I look forward to seeing you at the race, and to hearing your virtual stories.  Share your race pictures with me on Facebook and Twitter!



How will you be running the Skirt Sports 13er?   Share your stories and race pictures here.



May 7, 2015

Race Report: Big Sur International Marathon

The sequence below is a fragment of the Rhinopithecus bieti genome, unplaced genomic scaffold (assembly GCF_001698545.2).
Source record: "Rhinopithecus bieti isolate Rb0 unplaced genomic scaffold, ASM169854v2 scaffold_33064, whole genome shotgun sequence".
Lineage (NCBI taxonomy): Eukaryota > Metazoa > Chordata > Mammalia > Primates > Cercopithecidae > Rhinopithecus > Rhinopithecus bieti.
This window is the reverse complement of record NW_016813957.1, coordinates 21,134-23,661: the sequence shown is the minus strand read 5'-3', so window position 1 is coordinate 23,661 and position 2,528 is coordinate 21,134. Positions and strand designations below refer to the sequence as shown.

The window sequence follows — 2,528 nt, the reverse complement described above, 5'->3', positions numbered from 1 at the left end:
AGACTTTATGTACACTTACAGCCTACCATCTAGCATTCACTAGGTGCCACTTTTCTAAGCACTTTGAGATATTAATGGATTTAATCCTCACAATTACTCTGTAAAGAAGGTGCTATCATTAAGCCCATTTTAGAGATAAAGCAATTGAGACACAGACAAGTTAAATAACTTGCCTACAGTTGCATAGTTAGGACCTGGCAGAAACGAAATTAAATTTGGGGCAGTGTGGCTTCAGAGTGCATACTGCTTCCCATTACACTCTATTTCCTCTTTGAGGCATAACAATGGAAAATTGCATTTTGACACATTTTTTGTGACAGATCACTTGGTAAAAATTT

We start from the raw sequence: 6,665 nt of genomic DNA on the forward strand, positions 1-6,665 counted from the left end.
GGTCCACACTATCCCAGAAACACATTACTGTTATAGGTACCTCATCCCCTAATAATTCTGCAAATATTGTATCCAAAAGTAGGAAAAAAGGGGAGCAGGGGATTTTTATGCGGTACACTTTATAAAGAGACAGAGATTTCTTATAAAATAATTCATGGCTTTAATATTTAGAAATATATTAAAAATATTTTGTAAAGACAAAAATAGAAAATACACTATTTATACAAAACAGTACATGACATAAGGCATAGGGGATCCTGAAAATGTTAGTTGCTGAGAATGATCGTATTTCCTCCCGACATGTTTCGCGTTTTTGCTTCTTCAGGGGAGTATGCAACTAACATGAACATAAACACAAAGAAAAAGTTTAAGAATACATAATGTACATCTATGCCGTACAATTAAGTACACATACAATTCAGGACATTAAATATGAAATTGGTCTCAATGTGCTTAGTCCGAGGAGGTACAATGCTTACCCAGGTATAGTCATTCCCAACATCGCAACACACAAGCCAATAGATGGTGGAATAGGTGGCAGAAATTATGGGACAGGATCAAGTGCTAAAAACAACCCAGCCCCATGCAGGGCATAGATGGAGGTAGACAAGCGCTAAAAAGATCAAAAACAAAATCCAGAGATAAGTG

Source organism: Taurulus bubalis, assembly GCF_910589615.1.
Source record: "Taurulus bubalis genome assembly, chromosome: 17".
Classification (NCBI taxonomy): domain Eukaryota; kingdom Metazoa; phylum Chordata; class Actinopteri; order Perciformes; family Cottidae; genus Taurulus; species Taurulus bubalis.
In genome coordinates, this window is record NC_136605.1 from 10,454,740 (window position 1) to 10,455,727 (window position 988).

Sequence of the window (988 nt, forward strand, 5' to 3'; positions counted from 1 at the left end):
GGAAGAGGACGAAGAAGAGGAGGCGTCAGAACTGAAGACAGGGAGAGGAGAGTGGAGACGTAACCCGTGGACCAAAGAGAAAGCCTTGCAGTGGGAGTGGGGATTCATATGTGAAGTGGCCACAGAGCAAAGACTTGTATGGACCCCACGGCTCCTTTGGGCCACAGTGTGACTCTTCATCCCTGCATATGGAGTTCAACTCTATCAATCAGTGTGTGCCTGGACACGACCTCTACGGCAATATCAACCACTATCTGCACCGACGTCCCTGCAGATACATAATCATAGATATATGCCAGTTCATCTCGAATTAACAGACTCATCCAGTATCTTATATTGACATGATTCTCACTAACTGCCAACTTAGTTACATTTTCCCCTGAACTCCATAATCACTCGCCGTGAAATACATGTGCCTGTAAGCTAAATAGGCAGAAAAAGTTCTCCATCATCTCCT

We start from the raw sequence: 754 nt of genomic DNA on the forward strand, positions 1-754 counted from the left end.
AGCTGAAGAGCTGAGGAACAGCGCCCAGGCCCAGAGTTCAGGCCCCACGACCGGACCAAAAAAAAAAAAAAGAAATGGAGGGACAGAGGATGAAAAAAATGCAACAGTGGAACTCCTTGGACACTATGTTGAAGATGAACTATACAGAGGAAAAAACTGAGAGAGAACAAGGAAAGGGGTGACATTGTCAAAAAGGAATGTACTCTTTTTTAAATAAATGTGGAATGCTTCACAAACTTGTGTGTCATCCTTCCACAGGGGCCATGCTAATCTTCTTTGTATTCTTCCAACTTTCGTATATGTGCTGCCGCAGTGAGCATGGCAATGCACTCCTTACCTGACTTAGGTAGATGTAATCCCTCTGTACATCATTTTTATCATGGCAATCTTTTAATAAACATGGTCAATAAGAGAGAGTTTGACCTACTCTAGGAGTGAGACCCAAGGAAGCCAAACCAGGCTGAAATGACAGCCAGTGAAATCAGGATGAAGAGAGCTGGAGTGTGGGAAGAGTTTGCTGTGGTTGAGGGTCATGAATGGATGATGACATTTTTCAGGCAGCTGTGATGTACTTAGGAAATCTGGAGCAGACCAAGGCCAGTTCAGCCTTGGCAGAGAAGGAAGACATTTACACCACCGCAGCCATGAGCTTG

April 26th, I ran and completed my first marathon:  the 30th Big Sur International Marathon.  This specific race meant a lot to me.  Four years ago, when I was pretty much on my death bed because of a grossly untreated and misdiagnosed thyroid condition, an advertisement for Big Sur in Runner's World Magazine encouraged me to find a way to get back into running just so I could run this marathon.  April 26th, I achieved this goal.  First of all, wow!  It was much much MUCH tougher than I anticipated with the mountains I had to run up (the course description called them hills, but I'm telling you they were mountains), and the wind--which is saying a lot since I come from one of the windiest cities in the states.  But all that was balanced by the sheer beauty of the course!  The seaside cliffs, the ocean views to the west, the mountains looming to the East, Bixby Bridge, marine wildlife, lush forests, and even all the bands along the route.  Now, let me start at the beginning before I get too ahead of myself...